Title: Perturbations of Rotating Black Holes in Modified Gravity
Speaker: Dongjun Li, California Institute of Technology
Time: 10:30am, Jun 01 (Thursday) 2023
Abstract: Black hole (BH) perturbation theory is crucial in studying gravitational waves (GWs) emitted during the ringdown phase of binary BH mergers, or the quasinormal modes (QNMs). These QNMs carry essential information about the geometry around BHs and any potential deviations from General Relativity (GR). In recent years, there have been extensive studies of perturbations of BHs in modified gravity, but only for non-rotating or slowly rotating BHs. In this talk, I will present a new approach developed in arXiv:2206.10652 to study perturbations of BHs with arbitrary spin in modified gravity. This approach builds on Teukolsky’s foundational work in the 1970s for initially studying QNMs of rotating BHs in GR. I will first discuss how to derive the modified Teukolsky equation for BHs deforming not largely from their counterparts in GR to the leading and higher order in perturbation. To evaluate this equation, I will demonstrate how to implement all the necessary techniques, such as metric reconstruction. In the latter half of my talk, I will discuss applying this modified Teukolsky formalism to certain physical scenarios. Specifically, I will prescribe utilizing this formalism to study parity breaking in QNMs in certain modified gravity theories, such as dynamical Chern-Simons (dCS) gravity. I will also compare how QNMs are computed in dCS and higher derivative gravity, using either the traditional metric perturbation approach or this new approach.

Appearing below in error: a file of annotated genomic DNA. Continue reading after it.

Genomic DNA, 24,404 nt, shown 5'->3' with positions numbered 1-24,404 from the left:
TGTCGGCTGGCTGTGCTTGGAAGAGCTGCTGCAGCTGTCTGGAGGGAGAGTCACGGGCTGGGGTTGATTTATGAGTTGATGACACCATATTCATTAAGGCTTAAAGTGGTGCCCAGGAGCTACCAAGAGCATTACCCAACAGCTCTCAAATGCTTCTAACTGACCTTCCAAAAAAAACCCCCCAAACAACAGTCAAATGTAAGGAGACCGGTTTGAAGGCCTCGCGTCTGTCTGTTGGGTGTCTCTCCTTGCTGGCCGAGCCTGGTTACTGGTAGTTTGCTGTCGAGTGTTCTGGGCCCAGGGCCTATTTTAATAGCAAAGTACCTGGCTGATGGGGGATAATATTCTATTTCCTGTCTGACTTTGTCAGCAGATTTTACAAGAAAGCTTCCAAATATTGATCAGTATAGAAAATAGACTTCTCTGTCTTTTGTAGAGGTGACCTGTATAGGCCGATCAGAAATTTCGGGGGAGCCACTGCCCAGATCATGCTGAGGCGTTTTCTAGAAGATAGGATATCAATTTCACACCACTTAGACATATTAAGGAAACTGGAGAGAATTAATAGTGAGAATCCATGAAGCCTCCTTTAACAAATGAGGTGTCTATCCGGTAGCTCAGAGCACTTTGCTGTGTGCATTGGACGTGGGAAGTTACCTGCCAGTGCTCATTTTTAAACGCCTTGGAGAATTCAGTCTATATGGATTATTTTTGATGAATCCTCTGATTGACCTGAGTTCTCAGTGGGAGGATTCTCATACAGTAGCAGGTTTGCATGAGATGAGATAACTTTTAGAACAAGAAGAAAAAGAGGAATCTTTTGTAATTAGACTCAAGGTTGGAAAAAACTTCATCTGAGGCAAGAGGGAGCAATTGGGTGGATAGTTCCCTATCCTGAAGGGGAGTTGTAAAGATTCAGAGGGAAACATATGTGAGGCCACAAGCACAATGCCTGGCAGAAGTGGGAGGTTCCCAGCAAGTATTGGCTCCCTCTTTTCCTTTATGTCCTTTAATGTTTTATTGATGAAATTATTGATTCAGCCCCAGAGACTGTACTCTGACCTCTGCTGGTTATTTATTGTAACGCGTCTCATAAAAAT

Bio: Dongjun Li is a PhD Candidate at the California Institute of Technology, before which he obtained his bachelor degree from Cornell University. He has been working on using Teukolsky formalism to study perturbations of black holes in modified gravity, which can be applied to the computation of quasinormal normal modes and the study of extreme mass-ratio inspirals in theories beyond Einstein's general relativity. Furthermore, he has also been working on using gravitational wave detectors to test quantum gravity in flat spacetime.